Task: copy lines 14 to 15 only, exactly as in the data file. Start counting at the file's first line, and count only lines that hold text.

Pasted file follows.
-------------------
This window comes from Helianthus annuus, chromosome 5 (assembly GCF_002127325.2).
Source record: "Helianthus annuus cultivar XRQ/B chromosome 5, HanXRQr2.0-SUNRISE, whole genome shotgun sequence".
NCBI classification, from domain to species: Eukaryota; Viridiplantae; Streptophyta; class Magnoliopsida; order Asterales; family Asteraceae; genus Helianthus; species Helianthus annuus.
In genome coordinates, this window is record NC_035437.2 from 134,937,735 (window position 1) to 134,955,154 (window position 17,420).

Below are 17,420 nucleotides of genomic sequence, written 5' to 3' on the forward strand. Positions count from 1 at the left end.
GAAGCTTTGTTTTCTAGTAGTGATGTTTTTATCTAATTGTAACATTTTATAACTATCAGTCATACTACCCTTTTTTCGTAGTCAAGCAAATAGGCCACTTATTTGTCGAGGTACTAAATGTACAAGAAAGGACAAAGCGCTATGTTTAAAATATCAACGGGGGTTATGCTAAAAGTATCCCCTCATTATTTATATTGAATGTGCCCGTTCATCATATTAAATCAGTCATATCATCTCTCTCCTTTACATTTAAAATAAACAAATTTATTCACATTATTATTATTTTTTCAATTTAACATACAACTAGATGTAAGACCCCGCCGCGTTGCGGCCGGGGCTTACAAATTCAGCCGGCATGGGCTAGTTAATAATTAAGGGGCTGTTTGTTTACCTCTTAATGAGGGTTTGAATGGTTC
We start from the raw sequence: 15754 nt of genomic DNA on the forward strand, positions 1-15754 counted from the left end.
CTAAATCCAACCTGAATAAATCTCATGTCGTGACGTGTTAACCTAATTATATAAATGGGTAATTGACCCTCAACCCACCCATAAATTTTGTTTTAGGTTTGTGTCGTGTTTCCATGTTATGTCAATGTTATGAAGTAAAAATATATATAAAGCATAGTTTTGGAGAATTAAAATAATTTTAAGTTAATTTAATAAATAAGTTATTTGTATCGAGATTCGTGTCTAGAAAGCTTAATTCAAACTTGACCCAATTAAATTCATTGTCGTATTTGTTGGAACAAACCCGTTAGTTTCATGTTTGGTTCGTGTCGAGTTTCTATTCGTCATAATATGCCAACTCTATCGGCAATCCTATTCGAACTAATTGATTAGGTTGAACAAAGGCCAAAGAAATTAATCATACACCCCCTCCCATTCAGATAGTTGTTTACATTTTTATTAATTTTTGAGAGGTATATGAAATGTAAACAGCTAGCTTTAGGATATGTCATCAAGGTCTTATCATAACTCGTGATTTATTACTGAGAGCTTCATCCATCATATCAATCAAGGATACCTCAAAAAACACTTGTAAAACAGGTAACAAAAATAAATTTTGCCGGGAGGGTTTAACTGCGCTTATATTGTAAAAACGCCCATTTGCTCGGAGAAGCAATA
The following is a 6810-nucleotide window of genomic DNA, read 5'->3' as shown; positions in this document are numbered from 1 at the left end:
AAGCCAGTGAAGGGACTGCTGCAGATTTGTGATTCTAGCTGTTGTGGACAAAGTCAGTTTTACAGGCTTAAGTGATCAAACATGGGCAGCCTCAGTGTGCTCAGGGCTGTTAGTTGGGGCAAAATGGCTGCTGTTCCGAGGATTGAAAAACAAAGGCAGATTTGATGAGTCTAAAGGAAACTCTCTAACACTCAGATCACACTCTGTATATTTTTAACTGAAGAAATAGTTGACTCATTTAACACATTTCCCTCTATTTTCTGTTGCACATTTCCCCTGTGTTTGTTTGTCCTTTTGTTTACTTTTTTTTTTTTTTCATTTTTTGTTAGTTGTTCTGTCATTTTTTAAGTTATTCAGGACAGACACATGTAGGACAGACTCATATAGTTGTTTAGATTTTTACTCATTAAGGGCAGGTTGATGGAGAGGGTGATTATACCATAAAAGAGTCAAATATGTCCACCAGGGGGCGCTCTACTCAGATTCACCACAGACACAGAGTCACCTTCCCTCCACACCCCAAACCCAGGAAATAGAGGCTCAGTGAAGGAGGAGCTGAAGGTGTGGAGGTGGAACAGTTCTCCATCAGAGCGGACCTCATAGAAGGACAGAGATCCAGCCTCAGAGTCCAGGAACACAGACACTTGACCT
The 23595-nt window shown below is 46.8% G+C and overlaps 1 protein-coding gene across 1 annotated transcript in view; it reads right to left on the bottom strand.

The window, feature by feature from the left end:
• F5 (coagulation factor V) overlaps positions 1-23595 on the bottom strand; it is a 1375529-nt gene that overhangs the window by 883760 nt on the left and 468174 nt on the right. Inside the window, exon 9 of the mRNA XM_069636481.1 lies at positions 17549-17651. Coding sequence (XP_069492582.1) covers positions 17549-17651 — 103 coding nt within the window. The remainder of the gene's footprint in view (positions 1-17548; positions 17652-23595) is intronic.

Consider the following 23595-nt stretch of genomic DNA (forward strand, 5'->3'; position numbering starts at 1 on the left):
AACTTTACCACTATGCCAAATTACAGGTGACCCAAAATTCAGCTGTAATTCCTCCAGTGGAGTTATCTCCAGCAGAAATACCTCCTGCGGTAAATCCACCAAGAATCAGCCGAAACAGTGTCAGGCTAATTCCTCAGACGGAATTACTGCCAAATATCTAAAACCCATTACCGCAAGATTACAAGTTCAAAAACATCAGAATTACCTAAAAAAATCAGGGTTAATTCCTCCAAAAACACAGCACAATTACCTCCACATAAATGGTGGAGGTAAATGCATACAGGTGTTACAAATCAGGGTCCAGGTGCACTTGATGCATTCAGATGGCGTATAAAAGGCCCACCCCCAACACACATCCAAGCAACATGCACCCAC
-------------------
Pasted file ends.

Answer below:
Consider the following 23595-nt stretch of genomic DNA (forward strand, 5'->3'; position numbering starts at 1 on the left):
AACTTTACCACTATGCCAAATTACAGGTGACCCAAAATTCAGCTGTAATTCCTCCAGTGGAGTTATCTCCAGCAGAAATACCTCCTGCGGTAAATCCACCAAGAATCAGCCGAAACAGTGTCAGGCTAATTCCTCAGACGGAATTACTGCCAAATATCTAAAACCCATTACCGCAAGATTACAAGTTCAAAAACATCAGAATTACCTAAAAAAATCAGGGTTAATTCCTCCAAAAACACAGCACAATTACCTCCACATAAATGGTGGAGGTAAATGCATACAGGTGTTACAAATCAGGGTCCAGGTGCACTTGATGCATTCAGATGGCGTATAAAAGGCCCACCCCCAACACACATCCAAGCAACATGCACCCAC